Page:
At Holton, we see language learning as a personal journey and a lifelong learning endeavor. As our students navigate from grades 3 through 12, we seek to provide them with the essential tools that will guide them toward interculturality. While they explore the diverse cultural roadmaps that languages offer, we invite them to lean into discomfort, develop an authentic understanding of self and others, and grow to become agents of positive change locally, nationally, and globally.
As language teachers, we seek to nurture dialogue and culturally sensitive interaction with people of diverse languages, perspectives, and practices. Our main goal is for our students to communicate effectively in the target language, with respect and empathy, accounting for the thoughts, opinions, and norms of others. We want our students to think critically, investigate, and reflect through comparisons of cultures studied and their own as we empower them to share their voices.
Every step and stage in language acquisition matters. Beginning with the exploratory years in third and fourth grade with French and Spanish and culminating with the upper-level classes in four languages in 12th grade, our program highlights the connection of a language to identity and a sense of belonging. Our intercultural language teaching allows us to foster cultural competence in students while they learn by using the language and not merely by learning about it. As students work toward becoming effective communicators, we understand the strong emotional connection they have with their mother tongue and use it to their advantage.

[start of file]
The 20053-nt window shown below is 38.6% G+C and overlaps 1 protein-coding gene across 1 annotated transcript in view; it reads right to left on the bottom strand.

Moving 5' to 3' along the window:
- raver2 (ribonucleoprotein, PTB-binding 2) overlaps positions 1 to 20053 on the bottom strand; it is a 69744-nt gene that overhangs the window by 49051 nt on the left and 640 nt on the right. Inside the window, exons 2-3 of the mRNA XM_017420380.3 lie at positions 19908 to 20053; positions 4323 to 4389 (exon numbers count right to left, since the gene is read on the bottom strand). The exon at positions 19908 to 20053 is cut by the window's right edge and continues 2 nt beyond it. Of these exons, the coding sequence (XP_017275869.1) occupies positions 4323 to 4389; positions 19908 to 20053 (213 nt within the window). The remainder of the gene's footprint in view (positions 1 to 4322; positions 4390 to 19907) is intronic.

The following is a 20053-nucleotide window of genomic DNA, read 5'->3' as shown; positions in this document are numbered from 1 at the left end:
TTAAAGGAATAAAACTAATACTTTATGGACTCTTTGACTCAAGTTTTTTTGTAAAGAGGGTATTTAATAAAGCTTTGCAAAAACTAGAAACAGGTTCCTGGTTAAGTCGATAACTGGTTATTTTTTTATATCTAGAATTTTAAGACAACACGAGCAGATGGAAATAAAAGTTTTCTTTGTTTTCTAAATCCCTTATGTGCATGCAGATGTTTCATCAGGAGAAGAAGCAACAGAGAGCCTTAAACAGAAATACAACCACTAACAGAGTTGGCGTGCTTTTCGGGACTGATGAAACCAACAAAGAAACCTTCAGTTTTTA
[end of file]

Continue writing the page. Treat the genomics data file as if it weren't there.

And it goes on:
As part of our efforts toward becoming an anti-racist institution and to live out Holton’s Diversity Mission Statement, as well as the World Language Department’s mission, goals, and competencies, our language teachers from around the world have been using different lenses to examine issues of identity, biases, the impact of stereotyping, the invisibility of minoritized groups, equity, intersectionality, as well as social justice. Here, we explore some of the ways that this work has been advancing students’ knowledge and understanding of these social issues this year in Chinese, French, Latin, and Spanish as we thrive to Learn Well, Live Well, Lead Well.
In Lower School Chinese classes, fifth- and sixth-grade students explored social identities and inclusivity. They used cartoon avatars to represent selected aspects of themselves and created their own virtual spaces using Pic Collage and Bitmoji. In Middle School, seventh-grade students deepened their understanding of themselves and others as they researched the diverse backgrounds and perspectives of famous Asian Americans such as Maya Lin, Grace Lin, Michelle Kwan, Yo-Yo Ma, and Eugene H. Trinh. In eighth grade, they engaged in discussions about racial stereotypes against Asians as they read the graphic novel American Born Chinese (美生中国人) by Gene Luen Yang and reflected on the relevance of this story. Since students are reading this book in English class, they gained a deeper understanding of multiple perspectives and made cross-disciplinary connections.